An inhaled drug from British company Verona Pharma has failed to significantly improve lung function in patients with the lung disease chronic obstructive pulmonary disease, though it did produce some benefits.
The 79 patients in the phase II trial suffered from chronic obstructive pulmonary disease, a condition where inflammation in the lungs restricts the airways and makes it hard to breathe.
Two doses of Verona’s first-in-class, inhaled small molecule drug were given to the patients twice daily for three days. The candidate drug was combined with two approved, long-acting drugs for the disease, tiotropium and olodaterol, and compared with a placebo plus the two drugs.
While the lowest dose of Verona’s candidate drug improved lung function over placebo by the morning of the third day, this improvement wasn’t statistically significant. The drug, therefore, failed to meet the primary endpoint of the phase II trial.
In contrast to this failure at the morning time point, both doses of the treatment significantly increased lung function by the evening of the third day. For this reason, the company is still planning to carry out longer-term studies. This mix of outcomes also indicates how difficult it can be to design clinical trials optimally from the outset.
“While we are disappointed that this exploratory phase II study did not achieve statistical significance for its primary endpoint, these data give us clarity on the design, including dose and background therapy, for future long-term studies,” stated Jan-Anders Karlsson, Verona’s CEO.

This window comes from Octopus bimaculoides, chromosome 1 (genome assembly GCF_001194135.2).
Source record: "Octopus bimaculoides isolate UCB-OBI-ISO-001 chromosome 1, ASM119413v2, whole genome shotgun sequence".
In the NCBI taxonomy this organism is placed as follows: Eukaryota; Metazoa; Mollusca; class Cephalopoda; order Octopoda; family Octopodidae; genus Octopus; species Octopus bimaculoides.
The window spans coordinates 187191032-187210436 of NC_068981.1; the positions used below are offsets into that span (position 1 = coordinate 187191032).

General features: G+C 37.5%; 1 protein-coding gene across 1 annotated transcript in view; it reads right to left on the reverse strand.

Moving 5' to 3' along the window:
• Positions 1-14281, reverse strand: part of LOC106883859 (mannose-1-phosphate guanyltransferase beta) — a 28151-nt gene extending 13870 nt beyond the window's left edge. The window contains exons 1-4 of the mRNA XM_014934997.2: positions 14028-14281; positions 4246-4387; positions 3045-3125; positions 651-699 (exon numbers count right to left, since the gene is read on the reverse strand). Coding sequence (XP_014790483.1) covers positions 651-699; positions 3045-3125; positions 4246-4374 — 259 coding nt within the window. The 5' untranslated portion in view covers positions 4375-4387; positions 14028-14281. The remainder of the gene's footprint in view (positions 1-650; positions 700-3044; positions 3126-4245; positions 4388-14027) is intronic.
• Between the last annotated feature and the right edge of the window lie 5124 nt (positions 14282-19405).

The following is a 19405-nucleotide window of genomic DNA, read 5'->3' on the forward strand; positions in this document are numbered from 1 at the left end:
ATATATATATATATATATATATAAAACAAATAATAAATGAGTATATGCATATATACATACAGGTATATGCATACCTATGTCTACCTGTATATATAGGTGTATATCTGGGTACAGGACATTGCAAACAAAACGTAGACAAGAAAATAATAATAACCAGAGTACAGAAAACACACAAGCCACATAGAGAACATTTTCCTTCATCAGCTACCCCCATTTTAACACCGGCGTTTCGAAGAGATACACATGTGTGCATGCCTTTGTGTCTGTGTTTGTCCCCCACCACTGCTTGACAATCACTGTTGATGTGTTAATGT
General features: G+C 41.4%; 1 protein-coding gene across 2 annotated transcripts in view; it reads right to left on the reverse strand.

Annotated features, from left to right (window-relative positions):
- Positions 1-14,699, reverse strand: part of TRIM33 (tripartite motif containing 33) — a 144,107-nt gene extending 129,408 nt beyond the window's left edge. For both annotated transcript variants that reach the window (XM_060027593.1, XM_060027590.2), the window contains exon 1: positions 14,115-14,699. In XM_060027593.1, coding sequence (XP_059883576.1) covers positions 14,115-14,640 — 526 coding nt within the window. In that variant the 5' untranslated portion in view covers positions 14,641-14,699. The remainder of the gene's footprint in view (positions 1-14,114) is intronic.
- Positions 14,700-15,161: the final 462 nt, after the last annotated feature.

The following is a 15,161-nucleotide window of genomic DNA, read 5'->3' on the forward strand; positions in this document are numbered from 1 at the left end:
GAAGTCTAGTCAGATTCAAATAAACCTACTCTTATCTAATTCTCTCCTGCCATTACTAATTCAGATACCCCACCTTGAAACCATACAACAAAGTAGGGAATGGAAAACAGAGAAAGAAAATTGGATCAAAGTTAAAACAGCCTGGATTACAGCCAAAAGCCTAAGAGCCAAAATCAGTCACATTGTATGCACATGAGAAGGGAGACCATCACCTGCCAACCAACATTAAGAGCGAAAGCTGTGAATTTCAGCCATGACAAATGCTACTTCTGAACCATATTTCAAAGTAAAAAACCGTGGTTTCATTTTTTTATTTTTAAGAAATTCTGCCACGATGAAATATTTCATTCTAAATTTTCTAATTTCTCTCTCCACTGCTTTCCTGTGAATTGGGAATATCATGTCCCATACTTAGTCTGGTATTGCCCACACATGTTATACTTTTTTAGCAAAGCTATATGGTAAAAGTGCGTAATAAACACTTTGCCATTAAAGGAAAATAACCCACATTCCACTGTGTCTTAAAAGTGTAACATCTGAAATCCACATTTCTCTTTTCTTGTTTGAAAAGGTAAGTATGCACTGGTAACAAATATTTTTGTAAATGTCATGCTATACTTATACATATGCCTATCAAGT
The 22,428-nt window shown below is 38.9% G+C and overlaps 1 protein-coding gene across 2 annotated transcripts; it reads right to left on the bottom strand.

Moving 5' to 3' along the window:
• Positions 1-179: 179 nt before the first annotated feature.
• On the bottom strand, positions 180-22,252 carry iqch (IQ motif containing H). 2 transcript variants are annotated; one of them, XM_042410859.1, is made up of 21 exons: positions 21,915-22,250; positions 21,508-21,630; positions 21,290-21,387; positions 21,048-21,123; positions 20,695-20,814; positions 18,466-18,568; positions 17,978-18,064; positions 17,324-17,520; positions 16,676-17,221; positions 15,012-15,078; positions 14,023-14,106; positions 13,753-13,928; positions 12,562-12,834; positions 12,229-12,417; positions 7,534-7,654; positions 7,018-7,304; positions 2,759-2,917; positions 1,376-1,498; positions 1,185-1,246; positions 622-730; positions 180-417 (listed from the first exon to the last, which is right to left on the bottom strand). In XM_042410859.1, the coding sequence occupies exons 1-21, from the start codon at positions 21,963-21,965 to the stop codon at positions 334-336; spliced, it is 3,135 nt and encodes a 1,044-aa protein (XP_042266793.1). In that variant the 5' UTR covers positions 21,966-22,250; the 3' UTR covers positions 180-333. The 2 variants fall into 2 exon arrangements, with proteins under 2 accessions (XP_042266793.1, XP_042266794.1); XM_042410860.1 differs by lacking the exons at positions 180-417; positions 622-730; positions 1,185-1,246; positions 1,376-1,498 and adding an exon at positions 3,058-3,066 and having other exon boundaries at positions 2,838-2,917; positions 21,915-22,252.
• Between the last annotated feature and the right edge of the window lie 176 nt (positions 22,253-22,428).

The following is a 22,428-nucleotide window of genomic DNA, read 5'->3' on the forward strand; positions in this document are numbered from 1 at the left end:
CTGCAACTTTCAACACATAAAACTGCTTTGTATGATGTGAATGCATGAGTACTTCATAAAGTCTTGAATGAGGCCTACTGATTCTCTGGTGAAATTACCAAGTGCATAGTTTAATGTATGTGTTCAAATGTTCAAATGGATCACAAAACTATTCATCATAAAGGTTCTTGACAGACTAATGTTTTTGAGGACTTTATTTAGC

In reaction to the news, Verona’s stock price on the London Stock Exchange dropped by over 30% within six hours after opening.
Verona’s first-in-class drug inhibits two proteins called phosphodiesterase 3 and 4, which have a wide variety of roles around the body including in the heart and lungs. By targeting the two proteins at once, Verona aimed to reduce lung obstruction by both widening the airways and reducing inflammation in the lungs. Furthermore, being inhalable keeps the drug in the lungs, reducing the side effects often seen with other drugs inhibiting these proteins.
The company is also interested in another feature of its drug, its ability to activate an ion channel protein that is mutated in the genetic condition cystic fibrosis. As a result, the drug is in clinical development for patients with cystic fibrosis, and had positive results in a phase IIa trial last year.
Other companies are working to tackle chronic obstructive pulmonary disease. An oral drug from another UK company, Mereo Biopharma, is designed to reduce acute inflammation in the lungs, reducing the amount of time that patients spend in hospital in a phase II trial in 2017.
The German company Ethris has a different approach to chronic obstructive pulmonary disease, working with AstraZeneca to develop an mRNA-based treatment that could reduce the expression of proteins that contribute to the lung disease.
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